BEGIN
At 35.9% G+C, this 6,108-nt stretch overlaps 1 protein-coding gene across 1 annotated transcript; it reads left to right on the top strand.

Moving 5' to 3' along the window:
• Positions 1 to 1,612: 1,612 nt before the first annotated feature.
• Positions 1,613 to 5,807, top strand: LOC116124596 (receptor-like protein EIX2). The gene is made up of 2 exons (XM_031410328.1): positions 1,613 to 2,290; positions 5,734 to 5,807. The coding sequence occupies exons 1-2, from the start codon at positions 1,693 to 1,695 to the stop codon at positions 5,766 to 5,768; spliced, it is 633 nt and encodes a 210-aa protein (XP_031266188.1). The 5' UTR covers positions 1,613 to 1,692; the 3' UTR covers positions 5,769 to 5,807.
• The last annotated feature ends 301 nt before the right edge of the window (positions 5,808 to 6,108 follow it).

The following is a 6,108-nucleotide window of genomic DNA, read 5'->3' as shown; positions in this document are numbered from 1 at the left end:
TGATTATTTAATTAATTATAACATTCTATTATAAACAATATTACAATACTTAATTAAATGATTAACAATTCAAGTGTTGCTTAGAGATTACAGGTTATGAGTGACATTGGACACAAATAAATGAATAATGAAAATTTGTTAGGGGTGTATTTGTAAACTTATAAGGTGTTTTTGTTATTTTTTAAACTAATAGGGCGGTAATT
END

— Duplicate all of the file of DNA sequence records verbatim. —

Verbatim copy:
At 35.9% G+C, this 6,108-nt stretch overlaps 1 protein-coding gene across 1 annotated transcript; it reads left to right on the top strand.

Moving 5' to 3' along the window:
• Positions 1 to 1,612: 1,612 nt before the first annotated feature.
• Positions 1,613 to 5,807, top strand: LOC116124596 (receptor-like protein EIX2). The gene is made up of 2 exons (XM_031410328.1): positions 1,613 to 2,290; positions 5,734 to 5,807. The coding sequence occupies exons 1-2, from the start codon at positions 1,693 to 1,695 to the stop codon at positions 5,766 to 5,768; spliced, it is 633 nt and encodes a 210-aa protein (XP_031266188.1). The 5' UTR covers positions 1,613 to 1,692; the 3' UTR covers positions 5,769 to 5,807.
• The last annotated feature ends 301 nt before the right edge of the window (positions 5,808 to 6,108 follow it).

The following is a 6,108-nucleotide window of genomic DNA, read 5'->3' as shown; positions in this document are numbered from 1 at the left end:
TGATTATTTAATTAATTATAACATTCTATTATAAACAATATTACAATACTTAATTAAATGATTAACAATTCAAGTGTTGCTTAGAGATTACAGGTTATGAGTGACATTGGACACAAATAAATGAATAATGAAAATTTGTTAGGGGTGTATTTGTAAACTTATAAGGTGTTTTTGTTATTTTTTAAACTAATAGGGCGGTAATT